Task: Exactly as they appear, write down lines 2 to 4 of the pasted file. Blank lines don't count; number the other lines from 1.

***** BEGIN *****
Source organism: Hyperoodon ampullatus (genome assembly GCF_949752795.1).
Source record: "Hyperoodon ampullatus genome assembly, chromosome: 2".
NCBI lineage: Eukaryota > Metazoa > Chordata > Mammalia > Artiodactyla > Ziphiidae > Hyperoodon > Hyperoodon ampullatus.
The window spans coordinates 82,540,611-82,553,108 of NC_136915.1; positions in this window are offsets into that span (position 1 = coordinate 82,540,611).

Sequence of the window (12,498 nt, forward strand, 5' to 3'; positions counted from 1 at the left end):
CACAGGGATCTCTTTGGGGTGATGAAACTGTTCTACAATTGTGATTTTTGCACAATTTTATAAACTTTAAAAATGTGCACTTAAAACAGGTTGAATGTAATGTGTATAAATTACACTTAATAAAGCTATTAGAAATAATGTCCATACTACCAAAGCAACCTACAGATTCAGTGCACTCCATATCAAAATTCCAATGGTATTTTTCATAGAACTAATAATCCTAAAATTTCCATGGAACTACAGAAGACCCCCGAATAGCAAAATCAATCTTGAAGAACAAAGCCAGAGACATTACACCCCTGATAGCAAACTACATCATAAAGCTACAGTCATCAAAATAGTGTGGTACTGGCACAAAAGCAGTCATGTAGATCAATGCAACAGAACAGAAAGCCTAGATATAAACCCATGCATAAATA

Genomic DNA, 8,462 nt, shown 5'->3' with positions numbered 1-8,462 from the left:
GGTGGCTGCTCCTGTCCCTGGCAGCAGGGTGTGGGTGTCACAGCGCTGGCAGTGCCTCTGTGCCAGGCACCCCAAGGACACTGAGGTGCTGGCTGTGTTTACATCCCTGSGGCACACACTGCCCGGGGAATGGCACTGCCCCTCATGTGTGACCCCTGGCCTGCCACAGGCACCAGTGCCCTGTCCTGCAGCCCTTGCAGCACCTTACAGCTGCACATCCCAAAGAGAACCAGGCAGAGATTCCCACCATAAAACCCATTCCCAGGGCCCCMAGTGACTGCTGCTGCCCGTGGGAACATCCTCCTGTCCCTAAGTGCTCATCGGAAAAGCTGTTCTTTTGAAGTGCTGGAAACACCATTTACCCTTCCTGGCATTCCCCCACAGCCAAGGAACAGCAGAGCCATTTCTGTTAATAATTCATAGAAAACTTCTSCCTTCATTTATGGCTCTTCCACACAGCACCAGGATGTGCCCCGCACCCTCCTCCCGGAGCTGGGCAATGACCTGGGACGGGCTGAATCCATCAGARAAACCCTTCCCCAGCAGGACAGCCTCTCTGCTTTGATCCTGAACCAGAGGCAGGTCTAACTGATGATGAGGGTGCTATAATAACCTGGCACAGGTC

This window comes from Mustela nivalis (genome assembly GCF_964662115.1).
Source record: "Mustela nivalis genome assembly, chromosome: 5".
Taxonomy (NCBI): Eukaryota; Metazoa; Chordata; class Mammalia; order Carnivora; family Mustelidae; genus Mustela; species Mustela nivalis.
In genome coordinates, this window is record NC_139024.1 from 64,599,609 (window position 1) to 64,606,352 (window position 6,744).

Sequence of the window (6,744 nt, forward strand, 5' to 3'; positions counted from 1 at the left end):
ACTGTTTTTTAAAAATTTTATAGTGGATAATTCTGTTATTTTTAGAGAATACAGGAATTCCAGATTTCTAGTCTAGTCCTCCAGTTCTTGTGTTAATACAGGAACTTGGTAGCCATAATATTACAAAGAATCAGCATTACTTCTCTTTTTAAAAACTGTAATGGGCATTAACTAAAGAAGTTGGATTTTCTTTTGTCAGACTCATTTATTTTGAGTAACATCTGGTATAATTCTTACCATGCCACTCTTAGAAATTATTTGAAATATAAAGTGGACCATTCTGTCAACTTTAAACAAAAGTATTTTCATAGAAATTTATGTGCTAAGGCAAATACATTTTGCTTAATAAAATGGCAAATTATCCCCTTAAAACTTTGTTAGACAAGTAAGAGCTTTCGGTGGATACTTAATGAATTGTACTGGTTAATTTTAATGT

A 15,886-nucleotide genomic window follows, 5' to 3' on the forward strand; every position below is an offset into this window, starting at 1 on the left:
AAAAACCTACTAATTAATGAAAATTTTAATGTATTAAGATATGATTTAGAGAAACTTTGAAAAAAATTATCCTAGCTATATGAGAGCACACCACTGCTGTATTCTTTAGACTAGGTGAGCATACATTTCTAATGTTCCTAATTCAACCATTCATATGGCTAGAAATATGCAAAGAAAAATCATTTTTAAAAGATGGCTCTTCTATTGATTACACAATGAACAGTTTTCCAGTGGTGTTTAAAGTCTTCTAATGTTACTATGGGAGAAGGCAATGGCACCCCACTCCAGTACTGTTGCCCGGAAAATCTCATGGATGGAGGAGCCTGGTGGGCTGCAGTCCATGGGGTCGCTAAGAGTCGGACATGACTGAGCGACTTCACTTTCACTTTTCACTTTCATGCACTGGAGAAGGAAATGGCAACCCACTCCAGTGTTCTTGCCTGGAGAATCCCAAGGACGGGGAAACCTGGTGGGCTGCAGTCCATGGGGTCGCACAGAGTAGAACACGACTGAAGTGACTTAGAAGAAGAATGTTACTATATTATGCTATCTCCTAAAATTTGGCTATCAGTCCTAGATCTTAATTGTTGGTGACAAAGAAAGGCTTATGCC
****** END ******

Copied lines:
Source record: "Hyperoodon ampullatus genome assembly, chromosome: 2".
NCBI lineage: Eukaryota > Metazoa > Chordata > Mammalia > Artiodactyla > Ziphiidae > Hyperoodon > Hyperoodon ampullatus.
The window spans coordinates 82,540,611-82,553,108 of NC_136915.1; positions in this window are offsets into that span (position 1 = coordinate 82,540,611).